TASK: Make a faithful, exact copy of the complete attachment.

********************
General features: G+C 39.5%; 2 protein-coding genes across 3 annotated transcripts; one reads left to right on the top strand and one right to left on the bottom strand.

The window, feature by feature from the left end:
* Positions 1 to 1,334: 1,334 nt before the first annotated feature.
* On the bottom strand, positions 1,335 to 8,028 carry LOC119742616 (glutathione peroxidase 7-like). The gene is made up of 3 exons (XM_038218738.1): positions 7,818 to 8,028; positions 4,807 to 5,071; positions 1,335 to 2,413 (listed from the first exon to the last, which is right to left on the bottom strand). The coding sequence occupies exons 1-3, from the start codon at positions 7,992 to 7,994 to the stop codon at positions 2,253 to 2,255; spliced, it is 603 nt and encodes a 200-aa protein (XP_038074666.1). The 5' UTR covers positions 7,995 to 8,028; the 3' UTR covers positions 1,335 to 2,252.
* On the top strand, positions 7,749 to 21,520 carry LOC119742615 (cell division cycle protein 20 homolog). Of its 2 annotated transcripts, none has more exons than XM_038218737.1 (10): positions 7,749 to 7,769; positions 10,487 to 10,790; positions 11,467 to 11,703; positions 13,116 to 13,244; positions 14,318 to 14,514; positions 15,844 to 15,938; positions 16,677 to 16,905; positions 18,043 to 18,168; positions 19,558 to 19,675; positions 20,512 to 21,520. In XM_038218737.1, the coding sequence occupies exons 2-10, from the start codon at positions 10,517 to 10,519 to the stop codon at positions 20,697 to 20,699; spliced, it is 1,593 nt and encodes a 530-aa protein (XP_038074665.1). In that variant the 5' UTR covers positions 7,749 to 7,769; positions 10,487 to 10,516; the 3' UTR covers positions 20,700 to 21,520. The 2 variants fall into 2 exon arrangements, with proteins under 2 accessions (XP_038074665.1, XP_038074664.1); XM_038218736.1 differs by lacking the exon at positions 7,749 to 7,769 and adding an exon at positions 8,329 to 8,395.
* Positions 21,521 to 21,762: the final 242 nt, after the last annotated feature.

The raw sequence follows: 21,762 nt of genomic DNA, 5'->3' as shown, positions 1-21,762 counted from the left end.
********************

General features: G+C 39.5%; 2 protein-coding genes across 3 annotated transcripts; one reads left to right on the top strand and one right to left on the bottom strand.

The window, feature by feature from the left end:
* Positions 1 to 1,334: 1,334 nt before the first annotated feature.
* On the bottom strand, positions 1,335 to 8,028 carry LOC119742616 (glutathione peroxidase 7-like). The gene is made up of 3 exons (XM_038218738.1): positions 7,818 to 8,028; positions 4,807 to 5,071; positions 1,335 to 2,413 (listed from the first exon to the last, which is right to left on the bottom strand). The coding sequence occupies exons 1-3, from the start codon at positions 7,992 to 7,994 to the stop codon at positions 2,253 to 2,255; spliced, it is 603 nt and encodes a 200-aa protein (XP_038074666.1). The 5' UTR covers positions 7,995 to 8,028; the 3' UTR covers positions 1,335 to 2,252.
* On the top strand, positions 7,749 to 21,520 carry LOC119742615 (cell division cycle protein 20 homolog). Of its 2 annotated transcripts, none has more exons than XM_038218737.1 (10): positions 7,749 to 7,769; positions 10,487 to 10,790; positions 11,467 to 11,703; positions 13,116 to 13,244; positions 14,318 to 14,514; positions 15,844 to 15,938; positions 16,677 to 16,905; positions 18,043 to 18,168; positions 19,558 to 19,675; positions 20,512 to 21,520. In XM_038218737.1, the coding sequence occupies exons 2-10, from the start codon at positions 10,517 to 10,519 to the stop codon at positions 20,697 to 20,699; spliced, it is 1,593 nt and encodes a 530-aa protein (XP_038074665.1). In that variant the 5' UTR covers positions 7,749 to 7,769; positions 10,487 to 10,516; the 3' UTR covers positions 20,700 to 21,520. The 2 variants fall into 2 exon arrangements, with proteins under 2 accessions (XP_038074665.1, XP_038074664.1); XM_038218736.1 differs by lacking the exon at positions 7,749 to 7,769 and adding an exon at positions 8,329 to 8,395.
* Positions 21,521 to 21,762: the final 242 nt, after the last annotated feature.

The raw sequence follows: 21,762 nt of genomic DNA, 5'->3' as shown, positions 1-21,762 counted from the left end.